“The Last of Us” takes place two decades since a viral outbreak devastated the United States and society collapsed. Its once-great cities now lie in ruins as survivors cling to their humanity in tyrannical military quarantine zones. People have the choice of either you endure the hardship of the QZ, or risk life outside where the infected lurk in the shadows and ruthless gangs run wild.
Our story introduces our two main characters, Joe and Ellie. The veteran Joe has faced with the task of escorting the innocent Ellie through the unforgiving world. And it’s their relationship that defines the beauty that is The Last of Us.
Joel’s years of struggling on the road have made him brusque and practical, yet his character has a strange warmth that’s left behind in his silence. Ellie however, is the complete opposite, having been born after the outbreak; she is spirited and witty, usually indifferent to the desolation around her.
The best thing about the two of them is that neither of the two are a lazy cliché, they both have flaws and traits that set them apart, and are both brought to life with an impressively natural voice acting. Essentially, they feel like real people.
They’re richly painted characters, and the script never betrays the unrelenting bleakness of the world. If you think something is going to happen in the story, your expectations shaped by years of predictable video game writing, it probably won’t. The narrative and characterisation are seriously impressive, and not just ‘for a game’. We’re so invested in the characters that moments of suspense and danger, of which there many, are given an extra urgency.
The enemy themselves are everywhere. They’re real humans that have been infected by the parasitic virus, making their heads sprout with a gruesome fungus and turning them into horribly violent monsters. But like every popular post apocalyptic world, the human are just as much of a threat as the infected. Taking advantage of all the chaos, gangs roam the country hunting for people and camps to plunder. While you meet a couple of survivers throughout the journey, most of them are hostile, giving you no choice but to fight back.
Speaking of fighting, it’s amazing. Joe can usually handle himself, but he’s not an invincible superman. Ammo and health are both limited, so firefights are rarely a good idea. Ideally, combat is something you’d rather avoid altogether, instead, it’s encouraged to actually use your brains to outsmart enemies with stealth. Using the game’s listening mode, you listen for footsteps and enemy chatter, any noise that would reveal their location. From there, you can try to sneak past them, or you can throw objects that’ll lure them away, giving you a chance to slip past, or separate them from the group and take them out.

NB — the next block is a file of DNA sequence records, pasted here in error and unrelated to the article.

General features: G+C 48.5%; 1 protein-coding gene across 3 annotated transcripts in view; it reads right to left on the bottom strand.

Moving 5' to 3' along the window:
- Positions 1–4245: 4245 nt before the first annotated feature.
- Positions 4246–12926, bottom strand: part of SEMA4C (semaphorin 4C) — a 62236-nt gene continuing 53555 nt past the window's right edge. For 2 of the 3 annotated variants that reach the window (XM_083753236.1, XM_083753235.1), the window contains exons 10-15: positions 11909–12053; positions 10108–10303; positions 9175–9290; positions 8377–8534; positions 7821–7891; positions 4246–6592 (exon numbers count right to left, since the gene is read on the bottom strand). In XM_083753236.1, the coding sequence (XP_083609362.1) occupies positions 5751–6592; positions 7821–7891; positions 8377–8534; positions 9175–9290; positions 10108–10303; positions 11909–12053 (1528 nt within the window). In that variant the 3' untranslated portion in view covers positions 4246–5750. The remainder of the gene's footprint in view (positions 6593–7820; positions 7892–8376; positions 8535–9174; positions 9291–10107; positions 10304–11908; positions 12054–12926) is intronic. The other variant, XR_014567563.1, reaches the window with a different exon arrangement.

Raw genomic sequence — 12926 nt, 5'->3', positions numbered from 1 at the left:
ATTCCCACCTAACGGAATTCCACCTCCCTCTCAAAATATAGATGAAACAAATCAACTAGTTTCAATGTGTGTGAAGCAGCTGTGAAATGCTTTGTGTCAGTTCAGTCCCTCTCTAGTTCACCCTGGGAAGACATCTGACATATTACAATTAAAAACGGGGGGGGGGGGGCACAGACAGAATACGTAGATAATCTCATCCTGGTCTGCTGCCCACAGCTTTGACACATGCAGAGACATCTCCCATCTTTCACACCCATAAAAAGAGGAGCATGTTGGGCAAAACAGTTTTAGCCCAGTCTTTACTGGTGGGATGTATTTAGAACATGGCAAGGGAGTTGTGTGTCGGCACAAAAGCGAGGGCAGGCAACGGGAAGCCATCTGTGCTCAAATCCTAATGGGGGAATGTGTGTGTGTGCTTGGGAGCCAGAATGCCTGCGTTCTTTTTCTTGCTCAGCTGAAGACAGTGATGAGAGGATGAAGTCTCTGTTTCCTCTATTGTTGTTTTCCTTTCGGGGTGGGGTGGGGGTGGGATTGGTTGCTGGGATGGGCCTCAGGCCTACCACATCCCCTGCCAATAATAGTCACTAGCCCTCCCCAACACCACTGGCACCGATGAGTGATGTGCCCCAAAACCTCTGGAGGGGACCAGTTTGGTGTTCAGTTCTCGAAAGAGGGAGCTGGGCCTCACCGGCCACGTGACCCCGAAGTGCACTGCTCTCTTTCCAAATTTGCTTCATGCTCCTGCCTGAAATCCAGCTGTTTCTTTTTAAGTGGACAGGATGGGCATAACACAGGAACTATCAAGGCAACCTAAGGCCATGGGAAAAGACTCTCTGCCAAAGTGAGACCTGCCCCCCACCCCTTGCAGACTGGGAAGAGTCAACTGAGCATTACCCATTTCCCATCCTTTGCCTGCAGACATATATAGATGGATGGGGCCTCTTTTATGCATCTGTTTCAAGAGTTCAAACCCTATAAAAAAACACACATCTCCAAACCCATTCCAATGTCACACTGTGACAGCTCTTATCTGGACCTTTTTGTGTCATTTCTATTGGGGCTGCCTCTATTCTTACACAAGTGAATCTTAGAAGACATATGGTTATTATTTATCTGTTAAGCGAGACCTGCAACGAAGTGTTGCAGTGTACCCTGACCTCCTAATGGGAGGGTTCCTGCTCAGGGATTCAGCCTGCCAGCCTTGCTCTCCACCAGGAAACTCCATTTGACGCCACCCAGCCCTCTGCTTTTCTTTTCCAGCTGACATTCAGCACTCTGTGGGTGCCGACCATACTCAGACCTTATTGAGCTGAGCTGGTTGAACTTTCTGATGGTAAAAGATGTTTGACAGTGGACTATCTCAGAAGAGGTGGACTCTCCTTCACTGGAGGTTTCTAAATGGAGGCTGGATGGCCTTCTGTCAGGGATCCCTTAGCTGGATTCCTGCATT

The few times you do engage in actual combat, you immideatly see that the fighting is incredibly brutal. Yet, you never really feel the impact of slamming a steel pipe down on somebody’s head, or dig an axe in their neck. It’s basically never feels gratuitious, but in this barbaric world, it’s fight or die.
Another beautiful thing is that the game isn’t afraid to slow things down, and moments of calm are common. This gives you time to admire the gorgeous world, get to know Ellie, scavenge for supplies, and learn more about the outbreak. Your post-apocalyptic road trip takes you through crumbling cities, abandoned suburbs, flooded subway tunnels, and stunning countryside. There’s a huge variety of environments here, with the mood, weather, and scenery constantly changing around you.
Environments are large, detailed, and littered with secrets and optional buildings to explore. It’s a linear game, but it masks it well. The level design also complements the dynamic combat, with multiple entry points and escape routes. The art design is outstanding as well, with a striking attention to detail. From sun-dappled forests to rain-soaked city ruins, every location feels lovingly hand-crafted and drenched in atmosphere.
Occasionally the game spoils its exquisite atmosphere with slightly clumsy, illusion-shattering moments, like when Joel is strung upside down in a trap and inexplicably has unlimited ammo to fight back waves of infected – even though up until that point we’d been carefully conserving bullets. The level design also slips up sometimes, and you’ll know enemies are about to appear because of the sudden appearance of convenient, waist-high cover and throwable objects.
But that’s all the complaints I have, and honestly, it took me a while to find them. The Last of Us is a remarkable achievement, and it’s one of those rare games that you never want to end as you approach the finale. It tells a moving story that linger in your mind long after the credits have rolled, but it never loses sight of the fact that it’s a videogame, not a film. It’s a masterful marriage of storytelling and game design, and easily one of Naught Dog’s finest moments.